I went to a seminar for those interested in becoming a boardroom non-executive director – also known as a NED.
It was disheartening when the speaker pointed out the odds against people with a marketing background becoming a NED. One of the figures quoted was a Journal of Marketing study on the S&P 1500 companies which showed only 2.6% of the 65,000 directors had managerial-level marketing experience.
Another study among board members showed only 4% believe marketing is important business experience to have (versus 47% who believe that finance is). And the thing that really shocked me from this study was a claim from a leading academic that the reason is that “the board should focus on strategic issues … and not delve into tactical issues such as marketing”.
Marketing is more than a tactic
And therein, I believe, lies the problem facing any marketer looking to be taken seriously at board level. Marketing is too often associated with short term tactics and not with making a strategic contribution to the business.
There are, of course, exceptions. Particularly in businesses where the brands they deliver form a major part of value of the business. But even then, if the board is not continually prompted to assess decisions against the values the brands represent, then those decisions – and the behaviours they spawn – can be damaging to that value.
The litany of shocking revelations from recent and current Royal Commissions into banking and aged care show massive damage done to the lives of individuals, families and the country as a whole.
Chronic ease mindset a governance failure
What’s become clear is that the most senior levels of organisations, notably boards, have become remote from their businesses and external audiences – or customers – to an alarming extent.
A condition has occurred which the initial APRA report into the Commonwealth Bank described eloquently as “chronic ease”. Boardrooms have become cosy places, and a “steady as she goes” attitude sees a sad lack of boat-rocking.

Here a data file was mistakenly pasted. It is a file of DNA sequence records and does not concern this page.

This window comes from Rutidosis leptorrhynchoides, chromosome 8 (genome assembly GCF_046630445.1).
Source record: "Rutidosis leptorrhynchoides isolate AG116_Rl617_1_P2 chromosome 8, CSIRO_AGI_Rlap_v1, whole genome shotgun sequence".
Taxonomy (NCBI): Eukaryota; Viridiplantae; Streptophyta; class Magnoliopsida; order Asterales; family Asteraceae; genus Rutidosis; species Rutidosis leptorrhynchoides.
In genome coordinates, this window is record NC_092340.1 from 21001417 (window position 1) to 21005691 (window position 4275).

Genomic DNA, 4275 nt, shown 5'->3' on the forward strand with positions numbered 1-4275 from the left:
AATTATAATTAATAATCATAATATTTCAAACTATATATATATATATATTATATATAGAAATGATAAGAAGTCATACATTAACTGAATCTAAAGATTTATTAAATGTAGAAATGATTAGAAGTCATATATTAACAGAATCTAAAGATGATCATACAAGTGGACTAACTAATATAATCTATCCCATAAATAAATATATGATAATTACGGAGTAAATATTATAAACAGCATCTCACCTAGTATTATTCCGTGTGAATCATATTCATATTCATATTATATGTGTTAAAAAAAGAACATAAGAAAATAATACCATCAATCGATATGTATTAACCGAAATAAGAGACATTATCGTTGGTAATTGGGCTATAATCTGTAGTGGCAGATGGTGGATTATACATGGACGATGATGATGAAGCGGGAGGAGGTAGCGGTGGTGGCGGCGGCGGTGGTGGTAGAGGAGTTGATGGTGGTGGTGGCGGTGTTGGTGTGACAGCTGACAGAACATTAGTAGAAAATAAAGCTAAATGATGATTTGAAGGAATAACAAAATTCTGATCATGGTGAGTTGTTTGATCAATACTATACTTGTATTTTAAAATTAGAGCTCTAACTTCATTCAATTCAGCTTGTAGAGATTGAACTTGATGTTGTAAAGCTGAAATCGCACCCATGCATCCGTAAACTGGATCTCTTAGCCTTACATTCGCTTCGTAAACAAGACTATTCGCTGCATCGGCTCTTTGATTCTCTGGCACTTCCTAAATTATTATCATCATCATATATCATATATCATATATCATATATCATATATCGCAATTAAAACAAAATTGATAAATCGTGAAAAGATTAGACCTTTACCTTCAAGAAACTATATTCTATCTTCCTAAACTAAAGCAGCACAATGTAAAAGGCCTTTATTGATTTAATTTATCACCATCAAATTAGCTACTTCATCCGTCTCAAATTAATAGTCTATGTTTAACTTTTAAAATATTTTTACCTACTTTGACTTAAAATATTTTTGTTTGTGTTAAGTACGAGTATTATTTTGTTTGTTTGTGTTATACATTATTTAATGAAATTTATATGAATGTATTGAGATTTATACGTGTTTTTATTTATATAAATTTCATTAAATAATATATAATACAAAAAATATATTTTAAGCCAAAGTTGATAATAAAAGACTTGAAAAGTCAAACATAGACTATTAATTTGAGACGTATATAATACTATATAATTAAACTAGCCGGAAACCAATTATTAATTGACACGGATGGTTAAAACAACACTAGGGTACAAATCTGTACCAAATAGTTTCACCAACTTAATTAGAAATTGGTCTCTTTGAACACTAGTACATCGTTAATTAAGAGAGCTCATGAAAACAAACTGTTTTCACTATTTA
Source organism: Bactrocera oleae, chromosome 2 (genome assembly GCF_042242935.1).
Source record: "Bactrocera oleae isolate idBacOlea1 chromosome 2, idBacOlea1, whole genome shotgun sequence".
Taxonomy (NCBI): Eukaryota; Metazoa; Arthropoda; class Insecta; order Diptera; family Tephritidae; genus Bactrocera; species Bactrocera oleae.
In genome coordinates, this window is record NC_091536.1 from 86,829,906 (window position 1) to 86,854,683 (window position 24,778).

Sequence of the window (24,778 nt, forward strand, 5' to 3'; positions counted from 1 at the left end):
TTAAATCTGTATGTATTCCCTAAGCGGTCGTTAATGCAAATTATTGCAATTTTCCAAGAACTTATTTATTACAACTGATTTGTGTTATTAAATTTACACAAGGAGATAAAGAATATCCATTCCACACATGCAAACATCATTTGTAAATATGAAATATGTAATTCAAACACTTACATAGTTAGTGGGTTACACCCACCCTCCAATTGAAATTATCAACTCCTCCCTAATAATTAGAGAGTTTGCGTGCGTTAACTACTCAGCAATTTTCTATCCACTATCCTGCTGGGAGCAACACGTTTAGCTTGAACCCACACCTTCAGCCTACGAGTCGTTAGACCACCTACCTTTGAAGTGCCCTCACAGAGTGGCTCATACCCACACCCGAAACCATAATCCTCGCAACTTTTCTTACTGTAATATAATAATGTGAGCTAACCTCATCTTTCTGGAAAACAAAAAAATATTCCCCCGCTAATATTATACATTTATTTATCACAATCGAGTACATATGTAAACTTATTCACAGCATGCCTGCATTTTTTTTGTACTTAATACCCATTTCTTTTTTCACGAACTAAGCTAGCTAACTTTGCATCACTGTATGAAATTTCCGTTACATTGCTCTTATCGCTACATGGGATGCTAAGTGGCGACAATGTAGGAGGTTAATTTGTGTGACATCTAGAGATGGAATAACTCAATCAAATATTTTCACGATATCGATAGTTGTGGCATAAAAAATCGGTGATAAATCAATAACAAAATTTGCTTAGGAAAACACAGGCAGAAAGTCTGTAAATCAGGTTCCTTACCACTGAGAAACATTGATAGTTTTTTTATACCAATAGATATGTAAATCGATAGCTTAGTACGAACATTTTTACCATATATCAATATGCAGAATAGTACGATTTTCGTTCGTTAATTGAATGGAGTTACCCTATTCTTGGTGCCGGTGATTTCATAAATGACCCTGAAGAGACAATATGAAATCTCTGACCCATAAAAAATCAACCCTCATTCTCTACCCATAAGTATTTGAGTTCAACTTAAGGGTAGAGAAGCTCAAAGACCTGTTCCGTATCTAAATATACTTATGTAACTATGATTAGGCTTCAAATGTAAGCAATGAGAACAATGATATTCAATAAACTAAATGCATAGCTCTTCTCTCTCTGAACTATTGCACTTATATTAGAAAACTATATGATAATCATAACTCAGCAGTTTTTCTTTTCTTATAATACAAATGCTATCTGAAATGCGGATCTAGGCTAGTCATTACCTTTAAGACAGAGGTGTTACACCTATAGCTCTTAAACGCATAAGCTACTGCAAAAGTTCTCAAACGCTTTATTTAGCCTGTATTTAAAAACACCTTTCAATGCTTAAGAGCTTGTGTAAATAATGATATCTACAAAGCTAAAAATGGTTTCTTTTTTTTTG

And if a head as seasoned as the National Australia Bank’s Ken Henry can have a brain snap which is interpreted as shocking arrogance, then something’s wrong.
This potentially means that the operational, day-to-day side of the business no longer has the required oversight; that people feel empowered to act without due regard to consequences. And when we consider the extent to which marketing has a seat at (or even a mention around) the boardroom table, it’s perhaps no wonder that a business’s most previous asset – its brand, and thus reputation – can sometimes be the victim of well-intentioned but ill-judged actions by folk who could do with the benefit of some wiser heads.
That’s why a strong, and strategic voice for marketing is needed at board level. And why boards need to place a higher value on the marketing function.
But to do this, marketers need to bring greater quantitative rigour to the table; to demonstrate the internal rate of return (IRR) that marketing can deliver (something I’ll talk about separately).
“Boards have become remote from their businesses and external audiences – or customers – to an alarming extent. ”
Lawyers and accountants on boards must understand marketing
Marketers must also demystify the current blizzard of consumer-facing technology for the board. The suspicion of boards that “shiny new object syndrome” is rife amongst marketers can be well-founded. But it doesn’t mean there aren’t powerful new ways to engage with customers, internal audiences or investors.
It’s time for our boards to accept more responsibility, and exercise more active authority, to ensure that their business is as protected from poor communications as it is from financial mismanagement.
It’s a board’s duty to protect the company’s assets and reputation, and they could, and should, be a lot more active in setting the messaging (from top down) and policing the external outputs.
This may require boards stuffed with lawyers and accountants to operate outside of their comfort zone, but that fluffy marketing thing can deliver a nasty bite if you’re not careful …